You are Not the Pilot

Most people who know me well know that I have an intense fear of flying, or, more specifically, the take off. This is ironic, considering the fact that I have been averaging anywhere from 1 to 3 trips per month as of late. Airports and planes are a constant in my life, and I can no more avoid them than I can avoid my alarm clock in the morning. It's just something I have to deal with. I have flown frequently throughout my entire life. I'm not sure when exactly the anxiety crept in, but I assume it was somewhere between 9/11 and a plane that crashed in my hometown, right after it took off. Regardless of the inception, my fear is alive and full of sweaty palms and a racing heartbeat every time I hear the engines roar. When flying alone, I shut my eyes, grip the armrest that is shoving into my side (thanks, Frontier), and pray as if my life depends on it.

If I'm flying with my husband, I usually bury my head into his shoulder and breathe like an asthmatic psychopath. I jump and flinch with every unwelcome noise, be it the wheels pulling up into the belly of the plane or the change in altitude that causes my ears to pop. I look at him with wide eyes, waiting for him to say something reassuring. He typically frowns because I keep waking him up. I then, shake his arm and whisper, "What was that?!", as if pointing out every minor sound will somehow make them go away.

On every flight, there comes a point when Ross looks at me and says, "I'm sorry, are you a pilot? Did I miss when you went to flight school?" and with feigned terror, "Griffin, do you need to go fly this plane?!"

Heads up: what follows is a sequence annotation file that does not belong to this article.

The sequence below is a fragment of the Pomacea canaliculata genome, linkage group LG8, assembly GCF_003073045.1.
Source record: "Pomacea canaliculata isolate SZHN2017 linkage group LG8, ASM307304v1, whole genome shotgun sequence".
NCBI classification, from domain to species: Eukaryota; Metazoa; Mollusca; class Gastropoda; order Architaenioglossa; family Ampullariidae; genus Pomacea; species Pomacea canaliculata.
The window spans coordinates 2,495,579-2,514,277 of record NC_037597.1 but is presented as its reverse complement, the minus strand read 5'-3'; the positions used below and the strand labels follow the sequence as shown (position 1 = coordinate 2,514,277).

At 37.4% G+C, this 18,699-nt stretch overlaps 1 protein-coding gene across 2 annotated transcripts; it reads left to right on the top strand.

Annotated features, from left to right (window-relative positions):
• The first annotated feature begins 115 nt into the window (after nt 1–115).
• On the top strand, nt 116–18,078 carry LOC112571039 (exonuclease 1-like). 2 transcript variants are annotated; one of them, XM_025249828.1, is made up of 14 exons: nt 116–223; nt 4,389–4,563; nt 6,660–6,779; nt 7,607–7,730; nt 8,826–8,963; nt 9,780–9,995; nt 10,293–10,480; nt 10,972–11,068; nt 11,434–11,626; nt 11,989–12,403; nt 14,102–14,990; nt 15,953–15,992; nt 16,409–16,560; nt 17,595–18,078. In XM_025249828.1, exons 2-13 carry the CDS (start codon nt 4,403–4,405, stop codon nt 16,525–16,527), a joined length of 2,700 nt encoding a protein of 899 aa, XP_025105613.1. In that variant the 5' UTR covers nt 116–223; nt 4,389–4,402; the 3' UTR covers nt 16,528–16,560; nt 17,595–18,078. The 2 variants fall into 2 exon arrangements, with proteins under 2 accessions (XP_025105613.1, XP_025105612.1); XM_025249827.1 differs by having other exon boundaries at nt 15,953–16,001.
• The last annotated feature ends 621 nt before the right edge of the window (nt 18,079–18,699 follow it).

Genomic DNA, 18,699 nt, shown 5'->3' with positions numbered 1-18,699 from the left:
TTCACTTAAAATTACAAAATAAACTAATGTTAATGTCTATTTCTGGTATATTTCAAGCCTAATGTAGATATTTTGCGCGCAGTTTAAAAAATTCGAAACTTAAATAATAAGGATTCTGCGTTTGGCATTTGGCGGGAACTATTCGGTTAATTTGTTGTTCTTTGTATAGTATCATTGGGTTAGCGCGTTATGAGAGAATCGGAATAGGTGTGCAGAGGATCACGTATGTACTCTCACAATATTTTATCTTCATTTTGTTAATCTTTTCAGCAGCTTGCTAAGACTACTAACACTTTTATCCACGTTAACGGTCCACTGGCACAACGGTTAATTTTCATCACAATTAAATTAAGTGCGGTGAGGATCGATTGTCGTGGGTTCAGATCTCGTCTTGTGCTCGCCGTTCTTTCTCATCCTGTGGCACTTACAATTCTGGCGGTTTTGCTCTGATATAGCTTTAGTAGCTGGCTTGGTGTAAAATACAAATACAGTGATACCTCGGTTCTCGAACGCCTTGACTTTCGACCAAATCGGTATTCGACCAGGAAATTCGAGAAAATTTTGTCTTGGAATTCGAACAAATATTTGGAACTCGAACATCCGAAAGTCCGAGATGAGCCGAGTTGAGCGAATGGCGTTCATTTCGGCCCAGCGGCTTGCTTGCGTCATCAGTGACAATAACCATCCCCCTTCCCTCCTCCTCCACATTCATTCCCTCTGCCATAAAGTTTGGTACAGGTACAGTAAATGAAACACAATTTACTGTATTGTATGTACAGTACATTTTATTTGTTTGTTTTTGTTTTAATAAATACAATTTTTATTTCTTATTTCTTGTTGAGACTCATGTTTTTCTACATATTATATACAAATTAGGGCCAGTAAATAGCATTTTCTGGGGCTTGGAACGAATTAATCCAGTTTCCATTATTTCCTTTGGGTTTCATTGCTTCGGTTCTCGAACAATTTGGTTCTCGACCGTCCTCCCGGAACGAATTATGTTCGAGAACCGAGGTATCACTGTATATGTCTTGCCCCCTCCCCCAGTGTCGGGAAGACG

As angry as his mockery makes me in the moment, there's far too much truth in that statement. I am not the pilot. I'm not in control. And I hate that.

I'm terrified of flying because it forces me to face the truth that I'm completely unable to dictate my circumstances. No matter how many safety demonstrations I listen to, nothing in my power could save me if something were to go wrong in the giant, flying airbus. I can't hide behind the distraction of my email or work or social media; I can't call anyone to talk to me through the scary parts. It all comes down to me and my ability to trust the pilot.

During the 30 seconds of takeoff, I have intense clarity about how little power I really have. But then, the plane reaches 30,000 feet, I mutter a prayer of thanks in my head, and go back to the meticulous planning of my affairs. When I live life at the cruising altitude, it's so easy to pretend that I'm flying the plane. I'm existing, the plane is existing, and outside of a little turbulence here and there, nothing is going to jar my focus. I have a one-sided view out of the window and absolutely no idea about the direction I'm really heading.

I believe that God uses the out-of-control moments in our lives to remind us of our need for Him because it's difficult to get our attention when we feel like we're cruising on auto pilot. If we're not willing to tune in during the mundane moments, it might take something alarming and loud for us to recognize our lack of trust. In the moments when you feel most afraid, take the time to realize that you aren't the pilot. Letting go of your worries doesn't mean that you relinquish control; it means acknowledging that you never held the steering wheel in the first place.